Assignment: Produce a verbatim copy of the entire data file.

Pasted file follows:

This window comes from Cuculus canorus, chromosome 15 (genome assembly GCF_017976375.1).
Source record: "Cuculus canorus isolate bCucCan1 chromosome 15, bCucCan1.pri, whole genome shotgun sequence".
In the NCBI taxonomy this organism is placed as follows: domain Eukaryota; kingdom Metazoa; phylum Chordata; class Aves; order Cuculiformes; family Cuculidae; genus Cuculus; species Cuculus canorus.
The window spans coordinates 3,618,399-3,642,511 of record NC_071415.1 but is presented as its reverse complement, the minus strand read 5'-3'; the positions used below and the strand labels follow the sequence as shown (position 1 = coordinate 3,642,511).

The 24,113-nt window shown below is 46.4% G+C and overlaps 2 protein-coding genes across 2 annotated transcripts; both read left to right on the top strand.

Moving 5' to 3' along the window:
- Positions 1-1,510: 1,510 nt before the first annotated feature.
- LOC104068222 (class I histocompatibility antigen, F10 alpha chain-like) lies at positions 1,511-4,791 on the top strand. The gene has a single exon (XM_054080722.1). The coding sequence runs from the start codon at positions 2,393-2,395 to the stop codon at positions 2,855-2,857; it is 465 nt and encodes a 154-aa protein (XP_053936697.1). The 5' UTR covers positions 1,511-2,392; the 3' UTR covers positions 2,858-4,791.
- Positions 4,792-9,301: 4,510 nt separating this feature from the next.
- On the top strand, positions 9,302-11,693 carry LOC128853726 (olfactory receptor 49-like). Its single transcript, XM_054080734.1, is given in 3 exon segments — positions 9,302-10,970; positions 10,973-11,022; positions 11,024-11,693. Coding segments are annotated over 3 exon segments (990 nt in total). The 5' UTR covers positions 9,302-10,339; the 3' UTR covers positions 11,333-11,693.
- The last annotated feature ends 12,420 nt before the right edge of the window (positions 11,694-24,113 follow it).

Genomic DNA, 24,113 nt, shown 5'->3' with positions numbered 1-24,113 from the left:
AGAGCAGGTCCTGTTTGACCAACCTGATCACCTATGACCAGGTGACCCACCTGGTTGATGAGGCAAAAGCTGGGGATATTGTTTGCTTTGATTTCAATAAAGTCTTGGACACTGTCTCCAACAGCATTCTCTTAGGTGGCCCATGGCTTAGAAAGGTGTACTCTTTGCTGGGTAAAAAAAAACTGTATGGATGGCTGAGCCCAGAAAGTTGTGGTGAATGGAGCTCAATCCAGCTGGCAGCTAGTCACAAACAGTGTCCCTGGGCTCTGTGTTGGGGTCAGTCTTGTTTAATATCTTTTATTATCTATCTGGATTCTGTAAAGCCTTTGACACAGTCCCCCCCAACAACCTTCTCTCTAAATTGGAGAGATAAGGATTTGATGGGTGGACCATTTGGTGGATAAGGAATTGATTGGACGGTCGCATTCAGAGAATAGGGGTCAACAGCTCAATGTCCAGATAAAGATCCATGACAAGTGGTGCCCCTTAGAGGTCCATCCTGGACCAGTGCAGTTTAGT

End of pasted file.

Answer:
This window comes from Cuculus canorus, chromosome 15 (genome assembly GCF_017976375.1).
Source record: "Cuculus canorus isolate bCucCan1 chromosome 15, bCucCan1.pri, whole genome shotgun sequence".
In the NCBI taxonomy this organism is placed as follows: domain Eukaryota; kingdom Metazoa; phylum Chordata; class Aves; order Cuculiformes; family Cuculidae; genus Cuculus; species Cuculus canorus.
The window spans coordinates 3,618,399-3,642,511 of record NC_071415.1 but is presented as its reverse complement, the minus strand read 5'-3'; the positions used below and the strand labels follow the sequence as shown (position 1 = coordinate 3,642,511).

The 24,113-nt window shown below is 46.4% G+C and overlaps 2 protein-coding genes across 2 annotated transcripts; both read left to right on the top strand.

Moving 5' to 3' along the window:
- Positions 1-1,510: 1,510 nt before the first annotated feature.
- LOC104068222 (class I histocompatibility antigen, F10 alpha chain-like) lies at positions 1,511-4,791 on the top strand. The gene has a single exon (XM_054080722.1). The coding sequence runs from the start codon at positions 2,393-2,395 to the stop codon at positions 2,855-2,857; it is 465 nt and encodes a 154-aa protein (XP_053936697.1). The 5' UTR covers positions 1,511-2,392; the 3' UTR covers positions 2,858-4,791.
- Positions 4,792-9,301: 4,510 nt separating this feature from the next.
- On the top strand, positions 9,302-11,693 carry LOC128853726 (olfactory receptor 49-like). Its single transcript, XM_054080734.1, is given in 3 exon segments — positions 9,302-10,970; positions 10,973-11,022; positions 11,024-11,693. Coding segments are annotated over 3 exon segments (990 nt in total). The 5' UTR covers positions 9,302-10,339; the 3' UTR covers positions 11,333-11,693.
- The last annotated feature ends 12,420 nt before the right edge of the window (positions 11,694-24,113 follow it).

Genomic DNA, 24,113 nt, shown 5'->3' with positions numbered 1-24,113 from the left:
AGAGCAGGTCCTGTTTGACCAACCTGATCACCTATGACCAGGTGACCCACCTGGTTGATGAGGCAAAAGCTGGGGATATTGTTTGCTTTGATTTCAATAAAGTCTTGGACACTGTCTCCAACAGCATTCTCTTAGGTGGCCCATGGCTTAGAAAGGTGTACTCTTTGCTGGGTAAAAAAAAACTGTATGGATGGCTGAGCCCAGAAAGTTGTGGTGAATGGAGCTCAATCCAGCTGGCAGCTAGTCACAAACAGTGTCCCTGGGCTCTGTGTTGGGGTCAGTCTTGTTTAATATCTTTTATTATCTATCTGGATTCTGTAAAGCCTTTGACACAGTCCCCCCCAACAACCTTCTCTCTAAATTGGAGAGATAAGGATTTGATGGGTGGACCATTTGGTGGATAAGGAATTGATTGGACGGTCGCATTCAGAGAATAGGGGTCAACAGCTCAATGTCCAGATAAAGATCCATGACAAGTGGTGCCCCTTAGAGGTCCATCCTGGACCAGTGCAGTTTAGT